Implications of UK GDPR to Accounting Firms After Brexit

Posted by Maria Katrina dela Cruz
Sep 09, 2021
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Included in their deviation from the European Union, the UK is set to make major modifications to their data privacy laws as well. How is the British government planning to implement the policies in the new UK GDPR after Brexit?

the UK GDPR after Brexit
Post- Brexit GDPR scenario 

The EU GDPR ceased to directly apply in the entirety of the United Kingdom and its jurisdiction after 31 December 2020. After the Brexit, the Data Protection Act (DPA) 2018 continued to apply in the UK to fit local accommodations which we know now as the UK GDPR

Culture Secretary Oliver Dowden said in a statement that UK’s official independence from the EU can be an end to the ‘irritating cookie popups and consent requests online’. He asserts that the rules should be based on ‘common sense, not box-ticking’.  This is further buoyed by the new leadership of John Edwards in the Information Commissioner’s Office (ICO) as well, saying that ‘the UK is about to develop a world-leading data policy that will deliver Brexit dividends for individuals and businesses across the country.’

The EU-UK Trade Cooperation Agreement (TCA) not only covers terms of products, services, and immigration. It also yields the data protection measures of both parties for the years ahead.  

The TCA included a grace period from 1 January to 30 June 2021 at the onset of the post-Brexit phase. This is to make time for adjustments in the data processing to and from the EU and UK, and vice-versa. In this temporary reprieve in the new General Data Protection Regulation (GDPR) agreement, the European Union also landed with an adequacy decision about UK’s data protection laws.

Read Next: What the GDPR Means for Your Firm’s Financial Data Security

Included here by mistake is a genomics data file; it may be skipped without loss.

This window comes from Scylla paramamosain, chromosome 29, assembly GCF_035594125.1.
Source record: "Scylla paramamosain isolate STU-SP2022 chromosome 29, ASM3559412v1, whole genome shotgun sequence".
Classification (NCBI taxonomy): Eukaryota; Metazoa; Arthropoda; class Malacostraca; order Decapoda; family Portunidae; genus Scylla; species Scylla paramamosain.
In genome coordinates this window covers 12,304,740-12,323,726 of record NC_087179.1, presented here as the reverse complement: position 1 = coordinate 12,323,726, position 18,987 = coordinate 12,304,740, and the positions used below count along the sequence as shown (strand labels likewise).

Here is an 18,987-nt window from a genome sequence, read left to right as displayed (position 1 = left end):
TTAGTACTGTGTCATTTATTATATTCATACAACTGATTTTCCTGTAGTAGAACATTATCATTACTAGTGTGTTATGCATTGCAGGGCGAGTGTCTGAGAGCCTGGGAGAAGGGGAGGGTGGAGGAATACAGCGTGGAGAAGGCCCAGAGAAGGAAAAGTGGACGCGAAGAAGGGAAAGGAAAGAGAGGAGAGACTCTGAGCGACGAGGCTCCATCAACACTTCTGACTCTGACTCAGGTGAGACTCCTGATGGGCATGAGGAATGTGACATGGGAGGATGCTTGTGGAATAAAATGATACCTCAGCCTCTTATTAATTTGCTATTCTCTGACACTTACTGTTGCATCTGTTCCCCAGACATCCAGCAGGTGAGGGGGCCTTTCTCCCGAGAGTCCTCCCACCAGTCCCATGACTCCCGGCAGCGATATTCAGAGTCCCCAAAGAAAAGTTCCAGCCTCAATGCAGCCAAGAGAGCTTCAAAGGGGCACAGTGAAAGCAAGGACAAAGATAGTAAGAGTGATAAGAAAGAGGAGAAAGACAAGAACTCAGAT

The EU adequacy decision 

The European Commission has adopted the provisions under GDPR and the Law Enforcement Directive while ensuring the appropriate TCA imposition that basically covers legal matters of data protection. Take a look at some of its key elements:

  1. UK’s post-Brexit ecosystem is fully grounded on the principles, rights, and obligations of GDPR and the Law Enforcement Directive.

  2. The UK government asserts a strong safeguard in the collection of personal data by public authorities, notably for national security reasons. An authorisation from a judicial body is needed before they can proceed to the collection of data.

    If and when an individual finds that they have been subject to unlawful surveillance, they can take it up to the Investigatory Powers Tribunal. The UK is subject to the European Court of Human Rights and is therefore required to comply with the Council of Europe Convention for the Protection of Individuals regarding the Automatic Processing of Personal Data.

  3. The EU adopted the adequacy decision for the UK on 28 June 2021 with a sunset clause meaning the deal is set to last for four years. In its expiry in 2025, the renewal of the deal is not automatic. Instead, it undergoes another adequacy process to assess if the UK can still guarantee the same level of data protection.

    Without this provision, the transfer of data from the European Economic Area (EEA) to the UK would be subject to the EU’s rule in data transfer for third countries.

  4. The adequacy decision about the transfers for UK immigration control is excluded on the scope to reflect a recent judgment of the England and Wales Court of Appeal about the validity and interpretation of data protection restrictions in the area.

What’s new in the UK GDPR? 

UK’s GDPR is a word-per-word mirror of the EU version with alterations on any EU references in the law (e.g. EU Commission, EU Parliament, EU Court of Justice) and other marginal modifications the British government deems appropriate. It’s still substantially containing the same rights.